I can’t believe it but a Beatles anniversary has finally hit the magic sixty year mark – wow (though yikes may be more like it!).
Sixty years ago today, October 5, 1962, The Beatles first 45 release “Love Me Do”/ “P.S. I Love You” hit stores shelves for the first time in the UK and managed to climb to a respectable #17 in the UK charts.
Now for those who aren’t in the know or weren’t fortunate enough to be there a group from the north of England from an industrial seaport town called Liverpool making any kind of impression on the music charts was an almost unheard of event.
As these past sixty years have shown the group’s breakthrough with “Love Me Do” was just the first of many unheard of and remarkable events that went on to create one of the most popular, influential and long-lasting careers in music for the massively successful, both artistically and commercially, foursome from Liverpool – The Beatles.
I know I do a lot of anniversary posts but this particular anniversary is sobering. Sixty years is a LONG time. It actually boggles the imagination that a pop group from sixty years ago could still garner any kind of press or sales, or nowadays streams, for over sixty years.
Thankfully The Beatles music was fresh enough and good enough to weather six decades while still remaining a vital musical force that still attracts new listeners all these years later.
So today in celebration of “Love Me Do” and The Beatles big 60th anniversary I thought I would share a few photos of some fun “Love Me Do” releases that I have in my collection.
First and foremost is the actual first UK single issue of “Love Me Do”/ “P.S. I Love You”. This 45 is one of the crown jewels of any Beatles collection as it’s really the best way of hearing these two songs.
You see the original UK 45 has the only version of “Love Me Do” with Ringo Starr on drums. There were two versions released in the 1960s, this 45 version as well as the version of “Love Me Do” from the The Beatles first UK LP “Please Please Me”.
(Collector’s note: The original first pressing UK single is on a red parlorphone label. It has been re-released a couple of times on anniversary issues that also use the red label but to see how the original label looks check out the photo above.
The reissues change some of the credits so be careful to check the label thoroughly if you’re trying to purchase an original copy.
The original Red label pressing is becoming quite rare but well worth seeking out as it’s the best source for these two songs.)
Regretfully the version of “Love Me Do” from that LP has Ringo Starr playing tambourine and features session drummer Andy White playing the drums.
As the story goes Beatles producer George Martin had heard the Beatles original drummer Pete Best and thought he wasn’t a strong enough player for their recording sessions. Best drummed on the Beatles initial EMI recording session which wasn’t used for record release.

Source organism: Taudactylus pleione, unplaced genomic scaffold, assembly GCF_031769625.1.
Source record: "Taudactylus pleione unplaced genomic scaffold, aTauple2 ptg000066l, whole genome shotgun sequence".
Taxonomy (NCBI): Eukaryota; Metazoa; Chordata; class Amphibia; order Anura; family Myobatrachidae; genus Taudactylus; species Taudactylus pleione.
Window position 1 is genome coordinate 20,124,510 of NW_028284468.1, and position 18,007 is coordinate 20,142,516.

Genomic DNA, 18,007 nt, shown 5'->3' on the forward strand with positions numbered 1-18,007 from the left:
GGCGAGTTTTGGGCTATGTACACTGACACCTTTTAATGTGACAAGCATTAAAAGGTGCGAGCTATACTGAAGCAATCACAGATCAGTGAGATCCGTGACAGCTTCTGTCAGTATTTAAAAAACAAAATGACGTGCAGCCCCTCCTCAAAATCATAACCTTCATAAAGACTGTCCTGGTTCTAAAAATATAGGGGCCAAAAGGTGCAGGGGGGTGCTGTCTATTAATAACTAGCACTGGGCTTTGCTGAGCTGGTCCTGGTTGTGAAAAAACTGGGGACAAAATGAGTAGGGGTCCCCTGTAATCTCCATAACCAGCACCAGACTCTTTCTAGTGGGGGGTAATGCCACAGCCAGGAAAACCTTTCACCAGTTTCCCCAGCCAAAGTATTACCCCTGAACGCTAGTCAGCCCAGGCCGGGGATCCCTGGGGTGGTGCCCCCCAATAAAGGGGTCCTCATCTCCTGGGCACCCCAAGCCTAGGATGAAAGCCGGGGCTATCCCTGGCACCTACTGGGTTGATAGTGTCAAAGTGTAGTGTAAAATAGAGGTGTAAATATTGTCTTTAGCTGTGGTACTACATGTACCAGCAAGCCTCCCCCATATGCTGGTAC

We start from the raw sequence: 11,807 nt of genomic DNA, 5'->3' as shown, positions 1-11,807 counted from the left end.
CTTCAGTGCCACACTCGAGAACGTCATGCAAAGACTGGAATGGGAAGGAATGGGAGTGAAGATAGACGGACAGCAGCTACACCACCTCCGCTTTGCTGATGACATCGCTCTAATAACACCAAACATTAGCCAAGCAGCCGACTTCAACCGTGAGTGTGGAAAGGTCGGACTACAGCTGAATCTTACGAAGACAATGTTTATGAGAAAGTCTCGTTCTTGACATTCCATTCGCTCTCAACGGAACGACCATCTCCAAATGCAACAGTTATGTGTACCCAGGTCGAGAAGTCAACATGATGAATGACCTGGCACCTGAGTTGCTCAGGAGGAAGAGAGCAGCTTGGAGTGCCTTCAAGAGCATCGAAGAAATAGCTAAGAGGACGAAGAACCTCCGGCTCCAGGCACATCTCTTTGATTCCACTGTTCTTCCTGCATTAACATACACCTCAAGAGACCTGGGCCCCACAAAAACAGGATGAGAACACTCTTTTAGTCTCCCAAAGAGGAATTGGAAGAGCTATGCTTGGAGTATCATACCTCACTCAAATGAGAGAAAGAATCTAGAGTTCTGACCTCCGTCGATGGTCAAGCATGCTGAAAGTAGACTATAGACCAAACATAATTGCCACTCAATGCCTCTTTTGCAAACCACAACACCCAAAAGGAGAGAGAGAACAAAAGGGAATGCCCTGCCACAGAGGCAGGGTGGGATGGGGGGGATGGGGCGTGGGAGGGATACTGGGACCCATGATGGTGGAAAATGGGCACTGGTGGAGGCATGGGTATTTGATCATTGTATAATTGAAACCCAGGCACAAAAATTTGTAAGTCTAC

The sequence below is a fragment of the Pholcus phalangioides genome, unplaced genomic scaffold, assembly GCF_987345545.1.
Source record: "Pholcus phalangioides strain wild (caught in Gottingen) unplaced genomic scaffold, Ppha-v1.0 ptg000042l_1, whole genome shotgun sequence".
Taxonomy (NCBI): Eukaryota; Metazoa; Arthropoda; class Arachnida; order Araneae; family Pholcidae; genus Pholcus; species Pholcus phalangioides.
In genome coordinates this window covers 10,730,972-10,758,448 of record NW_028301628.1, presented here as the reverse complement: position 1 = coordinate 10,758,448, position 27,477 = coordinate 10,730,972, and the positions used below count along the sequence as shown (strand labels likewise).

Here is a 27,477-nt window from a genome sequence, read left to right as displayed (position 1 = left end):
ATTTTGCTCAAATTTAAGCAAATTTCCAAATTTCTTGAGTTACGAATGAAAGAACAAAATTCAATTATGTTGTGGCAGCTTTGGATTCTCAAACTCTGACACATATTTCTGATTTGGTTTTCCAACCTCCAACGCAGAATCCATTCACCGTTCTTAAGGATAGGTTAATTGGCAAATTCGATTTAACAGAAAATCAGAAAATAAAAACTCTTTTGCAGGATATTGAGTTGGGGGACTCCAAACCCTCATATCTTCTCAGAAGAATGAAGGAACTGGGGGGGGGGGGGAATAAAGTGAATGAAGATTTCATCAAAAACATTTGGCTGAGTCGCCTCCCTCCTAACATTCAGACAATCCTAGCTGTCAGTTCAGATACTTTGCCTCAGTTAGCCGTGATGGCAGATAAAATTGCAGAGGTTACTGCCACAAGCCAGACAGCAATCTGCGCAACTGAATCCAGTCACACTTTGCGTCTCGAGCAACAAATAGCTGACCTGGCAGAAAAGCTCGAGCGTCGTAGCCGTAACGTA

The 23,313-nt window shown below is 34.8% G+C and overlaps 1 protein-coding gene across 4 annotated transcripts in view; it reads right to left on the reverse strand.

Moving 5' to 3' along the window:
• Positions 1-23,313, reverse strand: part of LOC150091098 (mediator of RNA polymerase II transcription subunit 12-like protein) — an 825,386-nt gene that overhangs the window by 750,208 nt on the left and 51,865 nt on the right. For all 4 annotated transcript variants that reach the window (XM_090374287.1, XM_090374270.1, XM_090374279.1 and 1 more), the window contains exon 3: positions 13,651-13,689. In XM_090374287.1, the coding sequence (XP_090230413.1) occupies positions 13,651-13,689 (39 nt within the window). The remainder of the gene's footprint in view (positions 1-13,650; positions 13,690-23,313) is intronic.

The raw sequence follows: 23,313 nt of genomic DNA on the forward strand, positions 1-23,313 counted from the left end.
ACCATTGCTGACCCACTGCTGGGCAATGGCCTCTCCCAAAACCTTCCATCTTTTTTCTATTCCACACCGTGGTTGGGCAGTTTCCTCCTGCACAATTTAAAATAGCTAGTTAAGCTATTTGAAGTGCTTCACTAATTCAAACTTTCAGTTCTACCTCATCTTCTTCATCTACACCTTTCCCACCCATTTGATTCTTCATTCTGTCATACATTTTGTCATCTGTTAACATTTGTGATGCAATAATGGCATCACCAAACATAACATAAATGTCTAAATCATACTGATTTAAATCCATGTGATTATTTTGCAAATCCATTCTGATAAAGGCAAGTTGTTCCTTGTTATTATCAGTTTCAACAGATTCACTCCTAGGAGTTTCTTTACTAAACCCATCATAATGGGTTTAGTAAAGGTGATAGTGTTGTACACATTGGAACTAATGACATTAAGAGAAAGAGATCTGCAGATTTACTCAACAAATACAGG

Shortly after that first EMI session The Beatles replaced Best with Ringo Starr and though Starr did drum on the version of “Love Me Do” that was released as a 45, before Martin chose that version for the single he brought in session drummer Andy White who played on another version of “Love Me Do” that wound up being released on the LP.
(Note: the LP version of “Love Me Do” was the predominate version of the song until the 20th anniversary release of “Love Me Do” in 1982 which reinstated the Ringo version of the song into more prominence in The Beatles catalog)
To make things a bit stranger while the Ringo version of “Love Me Do” was available for many years on 45 in the UK EMI for some strange reason decided to destroy the master tape featuring Ringo’s version thus the only master tape version of “Love Me Do” in EMI’s vaults features Andy White’s drumming.
Any version of the original 45 version of “Love Me Do” that has been released since the UK 45 has been dubbed from an original vinyl copy of that first UK 45 version.
Because the master tape is now gone the best way to hear the “Love Me Do” 45 songs is from an actual first issue copy of the single. It’s the closest sound to the original master tape and even though the dubs on CD sound good there is an extra sparkle and warmth on the original 45 that isn’t found on any other version of these two songs.
Plus the original UK 45 of “Love Me Do” features drier mixes of both songs including the version of “P.S. I Love You” which is found on the “Please Please Me” LP (the 45 version of “Love Me Do” is a completely different version anyway but still drier sounding than the LP version).
Still with me LOL?
Anyway there are a few different versions of “Love Me Do” from my collection featured in the photos above including the now thirty year old (double yikes) 1992 UK and US CD 30th anniversary editions of the “Love Me Do” 45 plus a mini CD version from the mini CD box set of “The Beatles Singles Collection” box set.
So Happy 60th to both The Beatles and “Love Me Do”! Here’s to another sixty more years though God knows what the world will look like sixty years from now. I won’t be here but I hope it’s a better world and The Beatles still have a place somewhere in the culture.
That’s all for now.
Until next time be well and see you soon.